COVID flares in new US hot spots as Americans let guard down

The U.S. can't put COVID-19 behind it.


New case counts are declining in some recent hot spots. But they're spiking in places like Iowa and South Dakota, signaling what may be a new phase in the country's virus fight as progress in one state is repeatedly offset by infections in others, with little improvement overall.


Politics plays a role, as do events like college reopenings and the Sturgis motorcycle rally. But it's also a sign of fatigue, the frustration and exhaustion Americans feel after months of masks and hand sanitizer, social isolation, shuttered businesses and closed beaches. People are putting their guard down, experts agree, leaving room for the virus to continue spreading as the country seeks to reopen the economy.


"It's going to be kind of this rolling fire, with certain flare-ups that occur in different parts of the country at different times," said Amesh Adalja, a senior scholar at the Johns Hopkins University Center for Health Security. "This is a virus that's established itself into the population."


Overall, U.S. cases this week surpassed 6 million. In the Midwest, positivity rates have reached alarming levels.


In Iowa, for instance, 10.3 percent of cases came back positive on Monday, slightly below the 14-day average of 11.1 percent, according to state data. Overall, the state, which currently has no state-wide mask mandate, has recorded 65,478 cases, with new cases rising 50 percent in the last two weeks.


Iowa State University, in Ames, reported Monday that 28.8 percent of the students, faculty and staff tested in the most recent week had the virus, although school officials have focused their testing on people showing symptoms or those who have been exposed to someone with the virus. The University of Iowa has reported 922 cases within its campus population.


In Ohio, COVID-19 first started as an urban scourge in the cities of Cleveland and Columbus. But the spread is now making waves in rural regions spurred by social gatherings and the return to school, Ohio Governor Mike DeWine said Tuesday during a news conference in Cedarville.


"The virus is not going away," DeWine, a Republican, said. "We think a significant part of this is caused by our colleges going back as well as our grade schools going back."


Colleges experiencing outbreaks didn't necessarily reopen too soon, according to Anthony Fauci, director of the National Institute of Allergy and Infectious Diseases. The problem, he said in an interview Tuesday, was that the schools did not have "the capability of dealing with students who got infected."


Schools should have tested students before they returned and planned "intermittent surveillance" to watch for rising cases, as well as creating a way to isolate students when they "inevitably" get infected, he said.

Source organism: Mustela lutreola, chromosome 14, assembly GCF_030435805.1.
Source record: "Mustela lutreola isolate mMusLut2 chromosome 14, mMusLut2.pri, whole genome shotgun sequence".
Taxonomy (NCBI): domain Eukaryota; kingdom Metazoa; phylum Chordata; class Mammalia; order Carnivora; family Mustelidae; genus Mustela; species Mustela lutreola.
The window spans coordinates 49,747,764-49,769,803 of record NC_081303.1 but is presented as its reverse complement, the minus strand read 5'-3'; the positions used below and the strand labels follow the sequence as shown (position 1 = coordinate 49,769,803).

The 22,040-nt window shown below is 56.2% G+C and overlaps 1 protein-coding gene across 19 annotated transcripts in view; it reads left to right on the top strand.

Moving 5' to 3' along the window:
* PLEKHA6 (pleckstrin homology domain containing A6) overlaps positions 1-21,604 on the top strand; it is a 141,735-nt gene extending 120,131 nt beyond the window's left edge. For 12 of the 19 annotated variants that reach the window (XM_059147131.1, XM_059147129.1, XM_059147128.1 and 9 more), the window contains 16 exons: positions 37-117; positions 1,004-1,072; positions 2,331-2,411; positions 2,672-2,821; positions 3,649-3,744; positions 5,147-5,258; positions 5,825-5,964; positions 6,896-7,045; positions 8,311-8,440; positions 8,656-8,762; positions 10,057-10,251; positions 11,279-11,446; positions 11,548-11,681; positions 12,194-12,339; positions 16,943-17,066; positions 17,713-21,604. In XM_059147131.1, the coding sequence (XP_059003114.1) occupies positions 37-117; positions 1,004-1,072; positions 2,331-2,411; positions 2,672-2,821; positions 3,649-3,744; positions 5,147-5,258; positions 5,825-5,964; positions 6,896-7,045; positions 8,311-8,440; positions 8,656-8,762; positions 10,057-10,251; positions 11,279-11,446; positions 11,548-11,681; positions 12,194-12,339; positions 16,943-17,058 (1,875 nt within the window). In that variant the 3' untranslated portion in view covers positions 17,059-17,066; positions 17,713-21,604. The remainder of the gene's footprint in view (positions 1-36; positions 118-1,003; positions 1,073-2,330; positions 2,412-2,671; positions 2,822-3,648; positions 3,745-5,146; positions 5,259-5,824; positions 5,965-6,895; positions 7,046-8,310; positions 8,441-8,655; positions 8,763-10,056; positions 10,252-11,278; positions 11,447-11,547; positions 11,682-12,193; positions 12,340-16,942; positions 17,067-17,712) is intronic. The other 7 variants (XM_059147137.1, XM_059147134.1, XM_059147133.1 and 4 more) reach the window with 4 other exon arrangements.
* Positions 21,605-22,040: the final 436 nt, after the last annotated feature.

On Tuesday, Ohio reported 1,453 cases_the most in more than a month_and the state isn't seeing signs of the virus relenting. Despite mask mandates, a rule closing bars at 10 p.m., and myriad other health orders, the state's 21-day average of new cases sits around 1,000.


Per-capita, nine of the top-10 counties for increasing cases are rural, DeWine said. A car-pool trip to a lake led to two businesses closing from an outbreak. A card-game resulted in all family members present contracting the virus, he said.


Social gatherings like this are creating "a real movement into our rural areas," DeWine said.


Illinois, too, has seen a resurgence of the virus over the last two months, reversing the progress that had lowered counts in May and June. On Aug. 22, statewide daily cases hit the highest since May, and on Tuesday the death count reached the most since June 26.


"We do not want to be part, here in Chicago, of this surge that we're seeing broadly across the Midwest," Allison Arwady, commissioner of the Chicago Department of Public Health, said Tuesday.


She noted Iowa, which ranks first in per capita cases, is among the states on the city's quarantine list and Indiana may be added next week given clusters developing in college towns.


"It is not the time to relax your guard," she said.


But that seems to be happening in Chicago and across Illinois with more cases developing when people at weddings, reunions and other gatherings are not wearing masks, watching their distance or washing hands.


Outbreaks are going to continue to crop up because many states still don't have the ability to do widespread testing, tracing and isolating, Johns Hopkins's Adalja said.


"Until they have that capacity, they're going to always run the risk of these chains of transmission getting started," he said. "Until we get to the point of being able to do the simple public-health measures in all 50 states, we're going to have this risk occurring and I do think we will periodically have these flares that occur in different states at different times."